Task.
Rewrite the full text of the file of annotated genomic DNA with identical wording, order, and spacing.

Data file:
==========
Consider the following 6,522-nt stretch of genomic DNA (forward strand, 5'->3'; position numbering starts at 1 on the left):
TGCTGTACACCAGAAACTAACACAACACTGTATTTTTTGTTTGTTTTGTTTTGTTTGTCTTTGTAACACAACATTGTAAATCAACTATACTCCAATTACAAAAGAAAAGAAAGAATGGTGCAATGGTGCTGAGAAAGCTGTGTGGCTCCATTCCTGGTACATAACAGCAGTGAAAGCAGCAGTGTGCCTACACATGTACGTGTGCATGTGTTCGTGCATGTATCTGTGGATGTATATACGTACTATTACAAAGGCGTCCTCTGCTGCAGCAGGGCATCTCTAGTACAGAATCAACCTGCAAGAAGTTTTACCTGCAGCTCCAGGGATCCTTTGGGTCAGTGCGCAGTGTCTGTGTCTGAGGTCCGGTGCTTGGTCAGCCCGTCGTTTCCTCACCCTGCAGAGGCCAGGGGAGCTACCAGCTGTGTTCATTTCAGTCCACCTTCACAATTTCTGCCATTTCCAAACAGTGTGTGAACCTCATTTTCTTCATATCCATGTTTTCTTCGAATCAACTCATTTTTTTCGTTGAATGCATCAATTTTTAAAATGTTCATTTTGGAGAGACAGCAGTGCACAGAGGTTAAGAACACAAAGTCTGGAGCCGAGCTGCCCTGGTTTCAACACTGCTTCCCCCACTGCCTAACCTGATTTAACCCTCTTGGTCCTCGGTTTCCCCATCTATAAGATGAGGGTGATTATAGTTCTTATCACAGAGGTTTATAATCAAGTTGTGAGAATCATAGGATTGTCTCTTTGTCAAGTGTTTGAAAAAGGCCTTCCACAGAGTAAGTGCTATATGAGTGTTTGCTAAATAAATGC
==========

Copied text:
Consider the following 6,522-nt stretch of genomic DNA (forward strand, 5'->3'; position numbering starts at 1 on the left):
TGCTGTACACCAGAAACTAACACAACACTGTATTTTTTGTTTGTTTTGTTTTGTTTGTCTTTGTAACACAACATTGTAAATCAACTATACTCCAATTACAAAAGAAAAGAAAGAATGGTGCAATGGTGCTGAGAAAGCTGTGTGGCTCCATTCCTGGTACATAACAGCAGTGAAAGCAGCAGTGTGCCTACACATGTACGTGTGCATGTGTTCGTGCATGTATCTGTGGATGTATATACGTACTATTACAAAGGCGTCCTCTGCTGCAGCAGGGCATCTCTAGTACAGAATCAACCTGCAAGAAGTTTTACCTGCAGCTCCAGGGATCCTTTGGGTCAGTGCGCAGTGTCTGTGTCTGAGGTCCGGTGCTTGGTCAGCCCGTCGTTTCCTCACCCTGCAGAGGCCAGGGGAGCTACCAGCTGTGTTCATTTCAGTCCACCTTCACAATTTCTGCCATTTCCAAACAGTGTGTGAACCTCATTTTCTTCATATCCATGTTTTCTTCGAATCAACTCATTTTTTTCGTTGAATGCATCAATTTTTAAAATGTTCATTTTGGAGAGACAGCAGTGCACAGAGGTTAAGAACACAAAGTCTGGAGCCGAGCTGCCCTGGTTTCAACACTGCTTCCCCCACTGCCTAACCTGATTTAACCCTCTTGGTCCTCGGTTTCCCCATCTATAAGATGAGGGTGATTATAGTTCTTATCACAGAGGTTTATAATCAAGTTGTGAGAATCATAGGATTGTCTCTTTGTCAAGTGTTTGAAAAAGGCCTTCCACAGAGTAAGTGCTATATGAGTGTTTGCTAAATAAATGC